The North Carolina Attorney General’s Office has filed its appeal brief in the case of Milton Morgan, the Durham man convicted of drug-dealing after being targeted by a police informant—even though he was not a bona fide drug dealer.

In April Morgan appealed his conviction from last year, arguing that the Durham police entrapped him into making a drug sale that he wouldn’t have otherwise made. He claimed that his trial judge erred by declining to instruct the jury to consider an entrapment defense.

In its appeal brief filed last week, however, the state argued that the case was clean, and that the informant never had to persuade Morgan to sell her the cocaine. The informant testified that the only thing she did to get Morgan to sell her drugs was to ask if he would do so, and that he readily acquiesced.

Morgan, a 63-year-old Navy veteran with no criminal record, was sentenced to probation for possession of cocaine, sale of cocaine and maintaining a dwelling for keeping or selling cocaine.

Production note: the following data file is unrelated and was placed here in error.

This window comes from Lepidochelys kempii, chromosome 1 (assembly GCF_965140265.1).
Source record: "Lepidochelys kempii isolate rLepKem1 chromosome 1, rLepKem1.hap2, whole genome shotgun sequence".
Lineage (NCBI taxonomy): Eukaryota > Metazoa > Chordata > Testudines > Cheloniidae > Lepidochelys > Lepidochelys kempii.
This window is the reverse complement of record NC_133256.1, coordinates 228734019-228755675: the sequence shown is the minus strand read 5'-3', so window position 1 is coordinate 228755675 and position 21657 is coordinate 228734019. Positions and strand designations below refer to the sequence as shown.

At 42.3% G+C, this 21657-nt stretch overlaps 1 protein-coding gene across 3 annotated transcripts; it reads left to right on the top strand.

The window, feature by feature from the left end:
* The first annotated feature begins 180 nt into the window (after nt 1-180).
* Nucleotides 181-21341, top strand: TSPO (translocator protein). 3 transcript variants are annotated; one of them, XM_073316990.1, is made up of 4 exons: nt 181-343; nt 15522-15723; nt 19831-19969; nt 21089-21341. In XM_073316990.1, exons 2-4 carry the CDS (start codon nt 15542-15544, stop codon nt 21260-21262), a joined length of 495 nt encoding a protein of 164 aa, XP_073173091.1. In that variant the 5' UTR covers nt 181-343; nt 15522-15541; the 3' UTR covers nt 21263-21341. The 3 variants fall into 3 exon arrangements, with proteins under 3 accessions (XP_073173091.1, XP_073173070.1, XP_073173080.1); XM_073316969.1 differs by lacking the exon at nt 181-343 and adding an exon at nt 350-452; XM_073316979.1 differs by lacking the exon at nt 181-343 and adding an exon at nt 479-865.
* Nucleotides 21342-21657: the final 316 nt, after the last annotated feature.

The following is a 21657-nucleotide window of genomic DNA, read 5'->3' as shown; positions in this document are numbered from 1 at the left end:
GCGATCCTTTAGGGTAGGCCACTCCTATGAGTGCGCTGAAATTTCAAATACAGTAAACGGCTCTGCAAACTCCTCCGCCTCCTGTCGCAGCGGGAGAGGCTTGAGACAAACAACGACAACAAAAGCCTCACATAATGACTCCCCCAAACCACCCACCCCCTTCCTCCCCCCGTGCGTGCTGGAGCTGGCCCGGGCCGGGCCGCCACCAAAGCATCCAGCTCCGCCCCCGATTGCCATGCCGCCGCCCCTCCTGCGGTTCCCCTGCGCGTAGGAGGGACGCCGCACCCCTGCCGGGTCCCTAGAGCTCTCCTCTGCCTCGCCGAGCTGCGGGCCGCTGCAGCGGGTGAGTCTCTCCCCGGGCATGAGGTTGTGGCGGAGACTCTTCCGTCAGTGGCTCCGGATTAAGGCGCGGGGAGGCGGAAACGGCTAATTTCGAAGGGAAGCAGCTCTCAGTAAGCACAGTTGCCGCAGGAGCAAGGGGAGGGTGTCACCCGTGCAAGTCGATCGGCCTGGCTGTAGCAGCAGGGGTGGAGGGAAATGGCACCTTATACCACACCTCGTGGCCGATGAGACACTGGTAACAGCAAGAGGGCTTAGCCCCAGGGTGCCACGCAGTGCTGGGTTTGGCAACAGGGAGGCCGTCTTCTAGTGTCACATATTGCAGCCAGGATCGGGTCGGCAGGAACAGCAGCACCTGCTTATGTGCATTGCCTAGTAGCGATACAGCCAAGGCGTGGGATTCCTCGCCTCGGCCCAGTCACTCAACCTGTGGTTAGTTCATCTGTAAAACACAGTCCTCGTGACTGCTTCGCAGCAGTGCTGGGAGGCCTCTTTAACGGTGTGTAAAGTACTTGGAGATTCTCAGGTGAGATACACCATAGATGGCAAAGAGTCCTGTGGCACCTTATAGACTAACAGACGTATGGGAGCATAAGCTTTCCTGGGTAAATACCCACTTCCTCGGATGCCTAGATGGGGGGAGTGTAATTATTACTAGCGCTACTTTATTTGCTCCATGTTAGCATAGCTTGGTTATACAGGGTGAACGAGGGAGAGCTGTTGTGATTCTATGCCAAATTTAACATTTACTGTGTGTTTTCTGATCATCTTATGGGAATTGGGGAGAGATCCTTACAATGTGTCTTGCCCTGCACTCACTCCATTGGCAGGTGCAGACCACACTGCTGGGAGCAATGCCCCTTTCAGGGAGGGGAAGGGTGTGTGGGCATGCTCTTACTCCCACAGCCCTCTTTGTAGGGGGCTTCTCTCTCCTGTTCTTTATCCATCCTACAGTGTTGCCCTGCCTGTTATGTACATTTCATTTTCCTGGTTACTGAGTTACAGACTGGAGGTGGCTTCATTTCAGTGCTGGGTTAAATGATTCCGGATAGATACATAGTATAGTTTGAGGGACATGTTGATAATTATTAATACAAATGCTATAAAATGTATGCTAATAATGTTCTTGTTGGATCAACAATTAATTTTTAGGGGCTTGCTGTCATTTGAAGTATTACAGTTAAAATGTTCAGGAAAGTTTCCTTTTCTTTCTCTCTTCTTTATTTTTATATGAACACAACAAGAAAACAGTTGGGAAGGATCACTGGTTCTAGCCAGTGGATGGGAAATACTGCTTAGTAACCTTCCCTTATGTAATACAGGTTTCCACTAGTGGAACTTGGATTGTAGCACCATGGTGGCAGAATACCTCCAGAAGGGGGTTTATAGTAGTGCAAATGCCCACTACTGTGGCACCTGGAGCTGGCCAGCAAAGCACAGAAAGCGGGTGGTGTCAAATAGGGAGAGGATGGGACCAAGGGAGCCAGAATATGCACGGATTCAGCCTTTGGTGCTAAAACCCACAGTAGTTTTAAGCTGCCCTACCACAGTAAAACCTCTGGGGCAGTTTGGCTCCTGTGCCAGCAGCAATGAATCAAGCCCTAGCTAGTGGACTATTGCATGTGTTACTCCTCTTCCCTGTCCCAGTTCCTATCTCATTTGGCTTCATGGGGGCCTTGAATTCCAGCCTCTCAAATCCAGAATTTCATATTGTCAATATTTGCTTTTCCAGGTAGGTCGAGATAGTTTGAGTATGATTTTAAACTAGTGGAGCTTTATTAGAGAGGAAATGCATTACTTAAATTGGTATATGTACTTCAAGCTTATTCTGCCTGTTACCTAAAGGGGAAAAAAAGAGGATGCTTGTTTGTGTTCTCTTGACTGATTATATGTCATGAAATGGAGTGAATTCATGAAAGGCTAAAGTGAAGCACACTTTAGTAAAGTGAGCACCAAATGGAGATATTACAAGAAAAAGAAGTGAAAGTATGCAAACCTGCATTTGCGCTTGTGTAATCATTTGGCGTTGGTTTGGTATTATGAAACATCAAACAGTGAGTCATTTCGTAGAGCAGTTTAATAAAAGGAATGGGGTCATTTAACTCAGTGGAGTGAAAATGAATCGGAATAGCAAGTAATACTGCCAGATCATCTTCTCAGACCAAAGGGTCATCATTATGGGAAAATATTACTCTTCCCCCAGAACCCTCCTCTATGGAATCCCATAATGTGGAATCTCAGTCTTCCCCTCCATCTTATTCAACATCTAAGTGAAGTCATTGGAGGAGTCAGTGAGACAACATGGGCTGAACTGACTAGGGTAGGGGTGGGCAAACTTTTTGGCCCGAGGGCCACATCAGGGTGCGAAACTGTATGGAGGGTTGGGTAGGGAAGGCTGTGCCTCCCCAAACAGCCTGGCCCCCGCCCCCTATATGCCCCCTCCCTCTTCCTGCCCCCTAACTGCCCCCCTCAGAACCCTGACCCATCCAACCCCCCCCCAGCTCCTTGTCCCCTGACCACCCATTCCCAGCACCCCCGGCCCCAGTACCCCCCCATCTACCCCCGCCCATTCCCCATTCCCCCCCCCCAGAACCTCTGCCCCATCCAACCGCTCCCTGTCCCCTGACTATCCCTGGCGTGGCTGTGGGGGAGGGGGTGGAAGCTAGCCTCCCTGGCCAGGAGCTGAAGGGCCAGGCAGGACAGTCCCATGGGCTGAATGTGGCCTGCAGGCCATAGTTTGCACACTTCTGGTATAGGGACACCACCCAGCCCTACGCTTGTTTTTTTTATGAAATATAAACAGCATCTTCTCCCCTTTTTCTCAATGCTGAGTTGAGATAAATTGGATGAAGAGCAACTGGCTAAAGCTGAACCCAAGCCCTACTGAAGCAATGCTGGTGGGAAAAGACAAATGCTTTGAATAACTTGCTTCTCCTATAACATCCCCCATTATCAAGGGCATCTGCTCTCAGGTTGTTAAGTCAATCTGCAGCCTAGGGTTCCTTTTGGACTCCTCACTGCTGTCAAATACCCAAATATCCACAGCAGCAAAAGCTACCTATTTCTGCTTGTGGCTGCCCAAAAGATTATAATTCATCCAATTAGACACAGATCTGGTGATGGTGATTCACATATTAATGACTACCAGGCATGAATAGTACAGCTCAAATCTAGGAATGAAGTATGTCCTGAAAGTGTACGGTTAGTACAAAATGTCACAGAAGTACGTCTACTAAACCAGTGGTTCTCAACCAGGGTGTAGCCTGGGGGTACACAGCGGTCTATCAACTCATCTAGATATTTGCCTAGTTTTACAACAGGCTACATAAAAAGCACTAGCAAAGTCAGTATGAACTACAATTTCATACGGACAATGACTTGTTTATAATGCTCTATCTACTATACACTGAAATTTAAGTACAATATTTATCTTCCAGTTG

At the direction of DPD, informant Jennifer Burrage traveled to Duke Manor Apartments with a hidden recording device. Burrage couldn’t find the dealer DPD had targeted, but Morgan, an old acquaintance of Burrage’s, invited her into his home, where he had a small amount of drugs.

Burrage then returned to her DPD handlers, who were parked in an unmarked SUV nearby. She explained that she failed to obtain drugs from the targeted dealer, and that she had run into an old acquaintance—Morgan—who had a small amount of drugs in his apartment.

The DPD officers asked Burrage to attempt a drug buy from Morgan.

“He’s not a dealer,” she said.

The officers told her to try anyway.

At that, Burrage returned to Morgan’s apartment, bought $20 of cocaine, and quickly left.

Morgan’s appeal hinges on whether two elements occurred: whether law enforcement officers or their agents engaged in acts of persuasion, trickery or fraud to induce Morgan to commit a crime; and whether the criminal design originated in the minds of the police officers, or in the mind of Morgan.

In its brief the state contended that even if DPD did entrap Morgan into the sale of cocaine, Morgan cannot use that defense for possession the cocaine, or maintaining a dwelling for cocaine.